Civilian deaths in Somalia airstrike weren’t reported properly, AFRICOM says



STUTTGART, Germany — A U.S. counterterrorism unit inaccurately reported the deaths of two civilians in Somalia following an airstrike, U.S. Africa Command said Friday, marking the first public acknowledgement that noncombatants have been killed in the military’s expanded bombing campaign in the country.

AFRICOM determined that the deaths in 2018 were improperly passed up to headquarters, following a command review of more than two years of airstrikes.

“Because of the reporting error, U.S. Africa Command was not informed of the assessment’s conclusion — and subsequently the information was not reported to external authorities, such as the host nation and Congress,” AFRICOM said in a statement.

Marine Corps Maj. Gen. Gregg Olson, AFRICOM’s director of operations, said Friday it’s too early to say whether a lower level unit in Somalia intentionally concealed the casualties, and that a broader review is ongoing.

“We are looking into this breakdown in reporting… and how different information would be held at two different levels of AFRICOM particularly for as long as it has been,” Olson said. “So we are very interested in reviewing the circumstances that went into how this report was provided to us so late and we are going to get resolution on that as well.”

Olson told reporters that the counterterrorism unit determined by the summer of 2018 that there were two civilian casualties — a woman and a child — but had failed to report it up the chain of command.

The information came to light after AFRICOM boss Gen. Thomas Waldhauser ordered a review on March 22 to examine airstrikes and allegations of civilian casualties.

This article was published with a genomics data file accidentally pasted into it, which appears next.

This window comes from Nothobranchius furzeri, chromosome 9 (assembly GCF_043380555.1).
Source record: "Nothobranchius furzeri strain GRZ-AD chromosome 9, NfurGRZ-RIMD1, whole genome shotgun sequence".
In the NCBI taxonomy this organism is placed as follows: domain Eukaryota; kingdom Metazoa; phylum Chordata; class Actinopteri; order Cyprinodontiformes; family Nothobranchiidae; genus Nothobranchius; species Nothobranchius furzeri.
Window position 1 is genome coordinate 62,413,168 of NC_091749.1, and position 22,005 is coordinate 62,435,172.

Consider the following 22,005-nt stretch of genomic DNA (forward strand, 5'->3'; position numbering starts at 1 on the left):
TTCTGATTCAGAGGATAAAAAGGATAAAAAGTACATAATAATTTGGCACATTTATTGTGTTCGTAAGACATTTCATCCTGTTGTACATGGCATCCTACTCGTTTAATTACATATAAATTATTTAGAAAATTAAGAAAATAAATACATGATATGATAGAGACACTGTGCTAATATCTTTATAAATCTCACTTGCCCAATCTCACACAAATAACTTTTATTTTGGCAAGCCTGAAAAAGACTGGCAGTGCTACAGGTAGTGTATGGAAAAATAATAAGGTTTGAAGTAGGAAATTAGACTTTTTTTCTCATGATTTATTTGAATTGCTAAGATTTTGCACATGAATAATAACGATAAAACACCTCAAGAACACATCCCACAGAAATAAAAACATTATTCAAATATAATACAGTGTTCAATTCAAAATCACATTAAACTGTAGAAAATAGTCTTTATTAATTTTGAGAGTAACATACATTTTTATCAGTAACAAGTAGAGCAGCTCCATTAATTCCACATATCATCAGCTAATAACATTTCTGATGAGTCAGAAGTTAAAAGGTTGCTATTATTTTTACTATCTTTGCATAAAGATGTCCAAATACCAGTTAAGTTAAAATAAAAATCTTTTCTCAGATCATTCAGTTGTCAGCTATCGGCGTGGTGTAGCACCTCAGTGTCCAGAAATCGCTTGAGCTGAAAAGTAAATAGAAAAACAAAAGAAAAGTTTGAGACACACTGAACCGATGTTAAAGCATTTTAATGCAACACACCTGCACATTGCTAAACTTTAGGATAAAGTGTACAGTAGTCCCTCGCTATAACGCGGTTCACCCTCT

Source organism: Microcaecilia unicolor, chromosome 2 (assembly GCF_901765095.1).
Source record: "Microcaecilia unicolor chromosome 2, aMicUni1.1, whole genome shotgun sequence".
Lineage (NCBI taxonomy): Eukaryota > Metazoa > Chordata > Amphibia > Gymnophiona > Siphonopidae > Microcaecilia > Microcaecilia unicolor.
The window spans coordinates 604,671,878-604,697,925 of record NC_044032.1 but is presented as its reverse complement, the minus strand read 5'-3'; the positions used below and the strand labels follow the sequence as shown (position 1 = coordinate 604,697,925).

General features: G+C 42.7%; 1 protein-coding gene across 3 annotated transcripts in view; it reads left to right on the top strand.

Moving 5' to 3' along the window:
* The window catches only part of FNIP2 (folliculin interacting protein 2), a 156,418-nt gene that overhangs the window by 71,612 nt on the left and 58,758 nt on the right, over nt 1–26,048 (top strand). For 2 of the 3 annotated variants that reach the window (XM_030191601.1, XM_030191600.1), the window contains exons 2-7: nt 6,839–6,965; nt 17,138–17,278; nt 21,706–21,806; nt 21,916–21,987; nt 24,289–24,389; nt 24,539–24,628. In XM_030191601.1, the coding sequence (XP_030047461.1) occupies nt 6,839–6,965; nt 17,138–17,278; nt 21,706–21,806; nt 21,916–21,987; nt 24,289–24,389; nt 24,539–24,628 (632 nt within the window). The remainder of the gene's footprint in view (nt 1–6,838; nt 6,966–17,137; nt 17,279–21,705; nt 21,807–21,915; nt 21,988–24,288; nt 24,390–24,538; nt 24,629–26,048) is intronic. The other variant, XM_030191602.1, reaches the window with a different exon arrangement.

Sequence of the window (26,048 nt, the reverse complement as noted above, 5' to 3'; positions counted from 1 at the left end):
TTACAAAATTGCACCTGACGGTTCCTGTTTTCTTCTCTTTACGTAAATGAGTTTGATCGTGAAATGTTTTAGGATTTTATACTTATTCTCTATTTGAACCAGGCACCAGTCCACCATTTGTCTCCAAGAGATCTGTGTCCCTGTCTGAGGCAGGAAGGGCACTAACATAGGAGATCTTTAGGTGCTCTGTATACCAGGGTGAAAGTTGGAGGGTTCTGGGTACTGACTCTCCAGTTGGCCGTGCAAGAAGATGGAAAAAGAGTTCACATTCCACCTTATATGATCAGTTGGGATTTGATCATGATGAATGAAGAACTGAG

Olson said the command is unaware of other incidents, but “our review continues and should we find additional information we will be transparent about that.”

The April 1, 2018, airstrike that killed the civilians also killed four members of the militant al-Shabab group, AFRICOM said.

The airstrike was not one of the cases presented by Amnesty International, which released a report in March alleging that at least 18 civilians have been killed in five airstrikes that it reviewed.

AFRICOM denied the group’s allegations, saying no civilians were killed during those strikes.

“Credibility, transparency, and accountability are fundamental to military operations,” Waldhauser said in a statement. “It is critically important that people understand we adhere to exacting standards and when we fall short, we acknowledge shortcomings and take appropriate action.”

AFRICOM said it was notified about the deaths on March 30 of this year. The information was the result of a post-strike internal assessment conducted in April 2018 that found credible evidence of the two civilian deaths.

AFRICOM first reported in 2018 that it killed five al-Shabab terrorists and assessed that “no civilians were killed in this airstrike.”

Because they were unaware of their subordinate unit’s findings, they said, senior leaders stated during congressional testimony and media engagements that U.S. forces had caused zero civilian casualties in Africa.

Somali officials have been notified of the civilian deaths, AFRICOM said.

AFRICOM has intensified the pace of airstrikes in Somalia over the past three years, increasing from 35 in 2017 to 47 in 2018. So far in 2019, it has conducted 28 airstrikes in Somalia.

The U.S. military presence in Somalia also has grown as U.S. forces assist local troops in the battle against al-Qaida aligned militants.

Olson said in a statement that the command works to minimize casualties.

“If an innocent loss of life occurs, we are committed to being transparent and learning from this regrettable incident to prevent future occurrences,” Olson said.

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